Jump to content

Professor vs researcher



17 members have voted

  1. 1. What would you rather be called?

    • A researcher at the university
    • A professor (unspecificed status, e.g. associate, adjunt, etc...) at the university

Recommended Posts

What do Ph.D holders who work in the academia call themselves? A research or a professor? One does the other, but when someone say "I am a prof", people immediately ignore the whole research aspect (at least the people I've talked with) and thinks you only teach at the university. This is of course not true. In the future, I am going to be put in the same position and I rather refer myself as "a researcher" rather than a "professor" because "prof" gives the people the idea that I am old...


The same is true when I used to TA in my undergrad. I was in second year and people thought I was a grad student in my 30s...somewhat insulting considering outside of school, everyone thought I was still in high school.


It would seem that certain titles adds numbers to your age.

Edited by reinhard
Link to comment
Share on other sites

(This is what I think when I hear these terms--actual definitions vary by university / job descriptions / contracts!)


In the context of a university job, I think that a "researcher" is someone who works on research mainly (or only) in a non-tenure track position. Often, these positions might be "term positions" (i.e. contract for X years) or basically dependent on their employer choosing to / being able to continue their employment (i.e. like almost any other job). A researcher may occasionally teach a course in their field of expertise. A researcher does not often serve on departmental committees and does not participate in decisions like hiring, curriculum changes, or grad student admission, etc.


A "professor", to me, is a tenured or tenure track position with mixed teaching, research, and administrative duties. To me, they are the "manager" level positions--while they might carry out a bit of research, most of their time would be training/supervising students, postdocs or other "researchers". They might also be the instructor in charge of a large undergraduate class, with instructors (see below), more junior professors, or even graduate students teaching individual sections and reporting to them.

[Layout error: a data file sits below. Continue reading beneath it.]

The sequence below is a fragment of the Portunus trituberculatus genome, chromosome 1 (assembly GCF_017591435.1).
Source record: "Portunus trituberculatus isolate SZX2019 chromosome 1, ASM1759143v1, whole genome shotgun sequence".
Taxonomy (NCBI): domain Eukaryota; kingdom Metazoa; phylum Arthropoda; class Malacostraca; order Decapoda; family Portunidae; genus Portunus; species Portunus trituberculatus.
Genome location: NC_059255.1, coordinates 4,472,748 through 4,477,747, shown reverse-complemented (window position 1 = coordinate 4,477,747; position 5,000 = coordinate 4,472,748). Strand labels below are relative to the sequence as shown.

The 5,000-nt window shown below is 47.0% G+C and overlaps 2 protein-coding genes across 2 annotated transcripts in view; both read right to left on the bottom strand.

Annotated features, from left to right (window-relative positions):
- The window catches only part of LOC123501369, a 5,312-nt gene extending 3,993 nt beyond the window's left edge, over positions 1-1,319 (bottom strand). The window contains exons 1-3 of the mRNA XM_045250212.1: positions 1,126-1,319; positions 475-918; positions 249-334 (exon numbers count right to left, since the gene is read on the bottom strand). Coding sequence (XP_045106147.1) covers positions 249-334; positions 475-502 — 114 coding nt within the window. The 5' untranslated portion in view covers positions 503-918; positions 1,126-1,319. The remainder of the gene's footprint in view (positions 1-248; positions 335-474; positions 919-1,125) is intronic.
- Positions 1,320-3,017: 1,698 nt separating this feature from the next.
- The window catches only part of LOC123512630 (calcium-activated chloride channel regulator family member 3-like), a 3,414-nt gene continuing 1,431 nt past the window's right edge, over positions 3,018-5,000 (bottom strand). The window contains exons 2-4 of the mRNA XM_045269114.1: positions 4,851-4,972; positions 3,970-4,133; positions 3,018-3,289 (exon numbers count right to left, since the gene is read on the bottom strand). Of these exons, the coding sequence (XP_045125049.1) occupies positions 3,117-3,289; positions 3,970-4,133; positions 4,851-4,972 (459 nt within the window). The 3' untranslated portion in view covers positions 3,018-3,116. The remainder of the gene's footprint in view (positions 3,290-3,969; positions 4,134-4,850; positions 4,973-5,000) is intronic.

I also think of "instructor" positions as similar to a "researcher" except the emphasis is on teaching classes rather than doing research.


So, to me, I feel that instructors and researchers are the "front end" workers that do most of the instructing and research work in the department, and professors as having duties in between but are also management level workers. Graduate students are basically instructors/researchers in training, so we tend to do a lot of the "front end" instructing (TAships) and researching (RAships) work too!



Therefore, I don't think it makes sense for me to answer "what would I rather be called", because to me, these are fundamentally different positions, not just different names for the same job!

Edited by TakeruK
Link to comment
Share on other sites

I agree that intuitively the term "professor" seems to give the idea of an established faculty member who does a lot of teaching. I have a hard time explaining to people outside the academia that even though many of the faculty I work with are professors, they do very little teaching, if any at all. I don't have a good solution though, because "researcher" does sound like someone who is employed in a very different capacity. I think if I end up on the position of a professor who mainly does research, I will just have to explain it to people who seem to misunderstand. 


As a silly anecdote, when I was a TA, I had a student who insisted on calling me "professor" constantly, and I kept correcting him because it drove me nuts. Turns out he thought that was just the respectful way to address someone who was the primary instructor in the classroom. 

Link to comment
Share on other sites

Create an account or sign in to comment

You need to be a member in order to leave a comment

Create an account

Sign up for a new account in our community. It's easy!

Register a new account

Sign in

Already have an account? Sign in here.

Sign In Now
  • Create New...

Important Information

This website uses cookies to ensure you get the best experience on our website. See our Privacy Policy and Terms of Use